Week 37: Busy
One morning this week we returned to the Taxas e licenças counter of the town hall in Tavira. It was one minute before nine. A minute later the civil servant arrived. We greeted him and gave him our atestados (parish certificates proving our address) and passports. He photocopied the passports and returned them to us. He didn’t ask for any other papers, just excused himself to go back to his desk.
After examining his computer for a while he began shaking his head. ‘No,’ he said. He stood up. ‘No, it’s not possible.’ He was speaking in English to us now, although we’d started off in Portuguese. ‘There’s nothing I can do about it,’ he said, walking towards us with a regretful expression.
Our hearts sank simultaneously.
He joined us at the counter. ‘The system is down. Can you come back later? Have a coffee or something?’
Our hearts rose again.
Twenty minutes later – after coffee and cake – we were back. The man looked happy and everything was fine. Perfect, in fact. We paid a small fee at an adjacent desk and returned to the counter where the helpful woman we’d talked to when we first came to the town hall smiled a huge congratulatory smile and proudly showed us our certificates, giving us the chance to check our names and address had been correctly rendered. They had. We returned several days later and picked up the embossed and signed certificates of our residency of the República Portuguesa.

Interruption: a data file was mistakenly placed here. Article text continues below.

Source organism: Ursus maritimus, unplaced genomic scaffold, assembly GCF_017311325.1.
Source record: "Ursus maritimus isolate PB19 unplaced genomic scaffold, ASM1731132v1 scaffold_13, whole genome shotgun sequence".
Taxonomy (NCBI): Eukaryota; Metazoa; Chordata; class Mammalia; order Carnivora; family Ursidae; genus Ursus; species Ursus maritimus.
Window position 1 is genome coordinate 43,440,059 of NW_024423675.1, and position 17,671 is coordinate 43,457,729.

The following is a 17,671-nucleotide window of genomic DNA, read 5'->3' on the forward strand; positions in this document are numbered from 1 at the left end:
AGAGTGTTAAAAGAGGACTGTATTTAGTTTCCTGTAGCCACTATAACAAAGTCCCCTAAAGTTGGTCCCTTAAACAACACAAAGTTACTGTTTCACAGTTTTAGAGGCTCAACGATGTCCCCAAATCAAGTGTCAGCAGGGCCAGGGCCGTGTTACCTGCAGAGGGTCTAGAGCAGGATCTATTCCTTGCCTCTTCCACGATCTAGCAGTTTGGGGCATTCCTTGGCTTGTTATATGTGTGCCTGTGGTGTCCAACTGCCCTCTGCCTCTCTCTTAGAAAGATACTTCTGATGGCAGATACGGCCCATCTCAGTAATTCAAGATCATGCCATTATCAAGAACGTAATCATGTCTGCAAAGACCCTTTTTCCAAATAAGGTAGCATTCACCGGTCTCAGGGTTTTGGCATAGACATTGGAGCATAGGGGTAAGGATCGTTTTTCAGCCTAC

At home we’ve mostly been living with dust and noise as a new bathroom is built, electrics are repaired, cupboard space is created and a small interior wall is demolished. We’ve had builders, carpenters, electricians and plumbers around. Almost every day new plans for the kitchen arrive by email from Germany; the new kitchen is to be installed early in March, after which the ‘spare’ kitchen in the other half of the house will be transformed into the Backstube, the bakery.
Half the workers in the house have been Portuguese, the others German or Swiss. I don’t know why so many German-speakers. We followed up recommendations from various sources and generally came back with Germans, Swiss or Portuguese. Nobody from the UK. Something cultural there to explore one day. Maybe an outcome of the greater extent of professional training in the trades that occurs in Germany and Switzerland, and perhaps that training is more exportable to other European countries than the UK equivalent. The British seem to come here later in life, to retire rather than to work. (Not in my case.) An exception is a young British woman, a film editor who also makes beautiful, bespoke terracotta tiles. She has made us some gorgeous tiles to fill the gap in the floor where the connecting wall between houses 1 and 2 was removed, and once I’ve grouted them in I shall post a picture.
We have bought my dream car. Husband has the jeep, and I have Rolie, short for Roland (French pronunciation please), a Renault 4 GTL. Here he is. What a beauty.
All this and editing cookbooks too. A busy week.